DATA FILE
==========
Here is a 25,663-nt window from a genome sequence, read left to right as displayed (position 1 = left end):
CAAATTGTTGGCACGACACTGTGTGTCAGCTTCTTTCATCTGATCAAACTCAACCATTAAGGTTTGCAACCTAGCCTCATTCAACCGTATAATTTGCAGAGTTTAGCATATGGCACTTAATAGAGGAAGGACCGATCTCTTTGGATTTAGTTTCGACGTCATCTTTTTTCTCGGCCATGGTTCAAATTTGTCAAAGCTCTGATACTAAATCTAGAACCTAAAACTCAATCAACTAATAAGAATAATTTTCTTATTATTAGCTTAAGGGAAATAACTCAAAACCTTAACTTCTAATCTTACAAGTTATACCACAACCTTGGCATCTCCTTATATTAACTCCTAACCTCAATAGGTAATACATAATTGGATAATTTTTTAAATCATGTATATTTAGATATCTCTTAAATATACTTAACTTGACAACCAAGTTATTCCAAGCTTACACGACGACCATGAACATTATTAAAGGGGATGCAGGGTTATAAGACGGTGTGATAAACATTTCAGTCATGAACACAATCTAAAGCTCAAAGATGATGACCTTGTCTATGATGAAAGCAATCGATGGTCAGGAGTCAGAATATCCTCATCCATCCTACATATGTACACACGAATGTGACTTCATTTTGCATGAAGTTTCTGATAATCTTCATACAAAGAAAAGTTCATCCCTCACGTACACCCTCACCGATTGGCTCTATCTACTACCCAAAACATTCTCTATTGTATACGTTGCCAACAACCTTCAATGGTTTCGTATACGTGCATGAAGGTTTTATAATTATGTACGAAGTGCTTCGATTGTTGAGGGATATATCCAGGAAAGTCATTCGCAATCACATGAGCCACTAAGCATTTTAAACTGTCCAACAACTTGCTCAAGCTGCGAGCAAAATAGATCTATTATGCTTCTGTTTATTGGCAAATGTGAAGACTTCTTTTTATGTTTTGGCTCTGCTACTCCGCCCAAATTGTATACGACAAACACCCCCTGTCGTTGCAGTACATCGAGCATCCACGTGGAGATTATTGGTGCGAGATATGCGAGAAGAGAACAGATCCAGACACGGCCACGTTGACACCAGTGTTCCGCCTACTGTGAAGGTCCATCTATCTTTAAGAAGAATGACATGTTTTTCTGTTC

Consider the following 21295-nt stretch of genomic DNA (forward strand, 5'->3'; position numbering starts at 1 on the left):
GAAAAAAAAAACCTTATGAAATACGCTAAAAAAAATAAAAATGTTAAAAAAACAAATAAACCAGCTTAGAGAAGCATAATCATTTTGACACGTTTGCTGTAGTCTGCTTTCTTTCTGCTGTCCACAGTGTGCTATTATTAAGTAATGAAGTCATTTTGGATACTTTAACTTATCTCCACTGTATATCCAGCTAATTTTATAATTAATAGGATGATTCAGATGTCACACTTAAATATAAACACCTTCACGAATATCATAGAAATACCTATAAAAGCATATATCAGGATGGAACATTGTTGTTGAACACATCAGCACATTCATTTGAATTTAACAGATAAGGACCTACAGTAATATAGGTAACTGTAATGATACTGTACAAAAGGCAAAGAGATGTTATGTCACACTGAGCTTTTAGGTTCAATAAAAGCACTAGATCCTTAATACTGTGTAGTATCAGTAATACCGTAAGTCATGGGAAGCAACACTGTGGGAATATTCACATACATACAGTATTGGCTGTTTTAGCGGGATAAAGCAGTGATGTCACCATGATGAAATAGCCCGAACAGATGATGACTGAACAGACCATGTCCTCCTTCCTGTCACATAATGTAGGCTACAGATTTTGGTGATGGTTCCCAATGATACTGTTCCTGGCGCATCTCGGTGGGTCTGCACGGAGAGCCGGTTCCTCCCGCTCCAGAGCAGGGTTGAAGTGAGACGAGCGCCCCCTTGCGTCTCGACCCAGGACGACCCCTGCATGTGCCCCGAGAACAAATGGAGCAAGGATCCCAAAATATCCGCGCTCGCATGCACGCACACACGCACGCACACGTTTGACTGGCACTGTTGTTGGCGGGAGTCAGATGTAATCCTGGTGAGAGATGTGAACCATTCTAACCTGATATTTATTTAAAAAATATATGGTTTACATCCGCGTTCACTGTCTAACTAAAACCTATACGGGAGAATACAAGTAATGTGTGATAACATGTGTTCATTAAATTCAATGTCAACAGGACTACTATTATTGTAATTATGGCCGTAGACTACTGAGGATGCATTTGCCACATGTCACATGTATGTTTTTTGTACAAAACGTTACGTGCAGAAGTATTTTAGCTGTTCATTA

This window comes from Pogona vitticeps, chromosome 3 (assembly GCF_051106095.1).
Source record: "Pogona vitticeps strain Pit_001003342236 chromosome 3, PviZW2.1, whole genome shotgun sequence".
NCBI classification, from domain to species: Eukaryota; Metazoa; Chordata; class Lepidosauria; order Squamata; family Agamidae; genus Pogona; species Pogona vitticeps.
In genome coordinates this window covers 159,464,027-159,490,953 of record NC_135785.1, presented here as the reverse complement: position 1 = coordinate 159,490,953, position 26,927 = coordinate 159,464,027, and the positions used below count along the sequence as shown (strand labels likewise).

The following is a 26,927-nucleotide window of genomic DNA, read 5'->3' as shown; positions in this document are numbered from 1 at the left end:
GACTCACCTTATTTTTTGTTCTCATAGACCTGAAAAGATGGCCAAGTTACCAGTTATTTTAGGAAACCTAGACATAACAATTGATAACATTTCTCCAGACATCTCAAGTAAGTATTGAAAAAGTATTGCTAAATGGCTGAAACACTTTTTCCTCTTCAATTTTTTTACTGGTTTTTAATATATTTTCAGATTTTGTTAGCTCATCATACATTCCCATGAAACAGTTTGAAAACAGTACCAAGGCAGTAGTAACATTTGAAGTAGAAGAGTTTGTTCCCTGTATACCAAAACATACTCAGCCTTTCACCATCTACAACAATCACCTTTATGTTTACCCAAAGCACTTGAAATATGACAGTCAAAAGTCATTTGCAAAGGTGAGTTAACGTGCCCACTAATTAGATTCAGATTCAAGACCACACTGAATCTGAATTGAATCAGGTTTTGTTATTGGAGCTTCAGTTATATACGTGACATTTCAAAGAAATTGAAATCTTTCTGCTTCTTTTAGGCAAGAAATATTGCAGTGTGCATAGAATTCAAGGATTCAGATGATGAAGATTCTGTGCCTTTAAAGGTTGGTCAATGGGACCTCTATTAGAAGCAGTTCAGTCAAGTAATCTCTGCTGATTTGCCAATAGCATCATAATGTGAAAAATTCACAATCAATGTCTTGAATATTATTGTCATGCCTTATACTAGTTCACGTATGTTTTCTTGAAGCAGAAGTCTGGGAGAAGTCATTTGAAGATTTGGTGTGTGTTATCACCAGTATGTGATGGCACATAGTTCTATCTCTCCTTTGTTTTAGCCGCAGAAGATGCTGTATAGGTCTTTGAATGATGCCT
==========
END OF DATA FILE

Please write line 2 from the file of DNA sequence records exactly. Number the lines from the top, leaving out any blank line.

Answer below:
CAAATTGTTGGCACGACACTGTGTGTCAGCTTCTTTCATCTGATCAAACTCAACCATTAAGGTTTGCAACCTAGCCTCATTCAACCGTATAATTTGCAGAGTTTAGCATATGGCACTTAATAGAGGAAGGACCGATCTCTTTGGATTTAGTTTCGACGTCATCTTTTTTCTCGGCCATGGTTCAAATTTGTCAAAGCTCTGATACTAAATCTAGAACCTAAAACTCAATCAACTAATAAGAATAATTTTCTTATTATTAGCTTAAGGGAAATAACTCAAAACCTTAACTTCTAATCTTACAAGTTATACCACAACCTTGGCATCTCCTTATATTAACTCCTAACCTCAATAGGTAATACATAATTGGATAATTTTTTAAATCATGTATATTTAGATATCTCTTAAATATACTTAACTTGACAACCAAGTTATTCCAAGCTTACACGACGACCATGAACATTATTAAAGGGGATGCAGGGTTATAAGACGGTGTGATAAACATTTCAGTCATGAACACAATCTAAAGCTCAAAGATGATGACCTTGTCTATGATGAAAGCAATCGATGGTCAGGAGTCAGAATATCCTCATCCATCCTACATATGTACACACGAATGTGACTTCATTTTGCATGAAGTTTCTGATAATCTTCATACAAAGAAAAGTTCATCCCTCACGTACACCCTCACCGATTGGCTCTATCTACTACCCAAAACATTCTCTATTGTATACGTTGCCAACAACCTTCAATGGTTTCGTATACGTGCATGAAGGTTTTATAATTATGTACGAAGTGCTTCGATTGTTGAGGGATATATCCAGGAAAGTCATTCGCAATCACATGAGCCACTAAGCATTTTAAACTGTCCAACAACTTGCTCAAGCTGCGAGCAAAATAGATCTATTATGCTTCTGTTTATTGGCAAATGTGAAGACTTCTTTTTATGTTTTGGCTCTGCTACTCCGCCCAAATTGTATACGACAAACACCCCCTGTCGTTGCAGTACATCGAGCATCCACGTGGAGATTATTGGTGCGAGATATGCGAGAAGAGAACAGATCCAGACACGGCCACGTTGACACCAGTGTTCCGCCTACTGTGAAGGTCCATCTATCTTTAAGAAGAATGACATGTTTTTCTGTTC